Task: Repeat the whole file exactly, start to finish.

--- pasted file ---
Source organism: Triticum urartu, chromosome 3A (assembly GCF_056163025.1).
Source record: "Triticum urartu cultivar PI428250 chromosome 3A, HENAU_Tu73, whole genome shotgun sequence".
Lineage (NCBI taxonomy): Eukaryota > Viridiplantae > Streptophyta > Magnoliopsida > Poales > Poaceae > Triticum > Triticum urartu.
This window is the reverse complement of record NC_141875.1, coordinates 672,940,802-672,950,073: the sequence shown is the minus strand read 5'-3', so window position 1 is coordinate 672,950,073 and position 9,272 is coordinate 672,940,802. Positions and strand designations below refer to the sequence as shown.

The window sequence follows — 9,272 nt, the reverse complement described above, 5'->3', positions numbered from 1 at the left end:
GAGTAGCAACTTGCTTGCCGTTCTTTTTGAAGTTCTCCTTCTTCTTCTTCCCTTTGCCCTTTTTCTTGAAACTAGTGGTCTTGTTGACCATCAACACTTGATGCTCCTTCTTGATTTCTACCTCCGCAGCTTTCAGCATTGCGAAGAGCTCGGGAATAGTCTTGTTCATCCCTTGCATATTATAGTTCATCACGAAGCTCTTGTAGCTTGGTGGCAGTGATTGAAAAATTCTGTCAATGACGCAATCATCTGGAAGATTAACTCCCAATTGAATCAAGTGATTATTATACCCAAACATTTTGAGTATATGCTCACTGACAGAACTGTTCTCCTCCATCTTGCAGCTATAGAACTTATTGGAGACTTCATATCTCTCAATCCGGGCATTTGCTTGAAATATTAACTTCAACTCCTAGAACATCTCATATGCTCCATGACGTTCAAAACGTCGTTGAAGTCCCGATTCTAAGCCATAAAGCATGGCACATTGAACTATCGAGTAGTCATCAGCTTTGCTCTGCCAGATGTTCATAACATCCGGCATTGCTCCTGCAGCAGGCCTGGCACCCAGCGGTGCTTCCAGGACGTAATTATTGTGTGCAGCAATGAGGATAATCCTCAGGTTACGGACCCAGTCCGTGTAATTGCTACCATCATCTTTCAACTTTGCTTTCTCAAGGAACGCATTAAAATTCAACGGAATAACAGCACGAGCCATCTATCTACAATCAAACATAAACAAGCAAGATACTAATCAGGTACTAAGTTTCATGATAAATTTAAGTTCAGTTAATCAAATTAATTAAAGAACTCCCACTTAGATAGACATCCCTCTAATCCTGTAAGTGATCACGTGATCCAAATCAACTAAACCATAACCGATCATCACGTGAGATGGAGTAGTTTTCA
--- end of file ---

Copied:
Source organism: Triticum urartu, chromosome 3A (assembly GCF_056163025.1).
Source record: "Triticum urartu cultivar PI428250 chromosome 3A, HENAU_Tu73, whole genome shotgun sequence".
Lineage (NCBI taxonomy): Eukaryota > Viridiplantae > Streptophyta > Magnoliopsida > Poales > Poaceae > Triticum > Triticum urartu.
This window is the reverse complement of record NC_141875.1, coordinates 672,940,802-672,950,073: the sequence shown is the minus strand read 5'-3', so window position 1 is coordinate 672,950,073 and position 9,272 is coordinate 672,940,802. Positions and strand designations below refer to the sequence as shown.

The window sequence follows — 9,272 nt, the reverse complement described above, 5'->3', positions numbered from 1 at the left end:
GAGTAGCAACTTGCTTGCCGTTCTTTTTGAAGTTCTCCTTCTTCTTCTTCCCTTTGCCCTTTTTCTTGAAACTAGTGGTCTTGTTGACCATCAACACTTGATGCTCCTTCTTGATTTCTACCTCCGCAGCTTTCAGCATTGCGAAGAGCTCGGGAATAGTCTTGTTCATCCCTTGCATATTATAGTTCATCACGAAGCTCTTGTAGCTTGGTGGCAGTGATTGAAAAATTCTGTCAATGACGCAATCATCTGGAAGATTAACTCCCAATTGAATCAAGTGATTATTATACCCAAACATTTTGAGTATATGCTCACTGACAGAACTGTTCTCCTCCATCTTGCAGCTATAGAACTTATTGGAGACTTCATATCTCTCAATCCGGGCATTTGCTTGAAATATTAACTTCAACTCCTAGAACATCTCATATGCTCCATGACGTTCAAAACGTCGTTGAAGTCCCGATTCTAAGCCATAAAGCATGGCACATTGAACTATCGAGTAGTCATCAGCTTTGCTCTGCCAGATGTTCATAACATCCGGCATTGCTCCTGCAGCAGGCCTGGCACCCAGCGGTGCTTCCAGGACGTAATTATTGTGTGCAGCAATGAGGATAATCCTCAGGTTACGGACCCAGTCCGTGTAATTGCTACCATCATCTTTCAACTTTGCTTTCTCAAGGAACGCATTAAAATTCAACGGAATAACAGCACGAGCCATCTATCTACAATCAAACATAAACAAGCAAGATACTAATCAGGTACTAAGTTTCATGATAAATTTAAGTTCAGTTAATCAAATTAATTAAAGAACTCCCACTTAGATAGACATCCCTCTAATCCTGTAAGTGATCACGTGATCCAAATCAACTAAACCATAACCGATCATCACGTGAGATGGAGTAGTTTTCA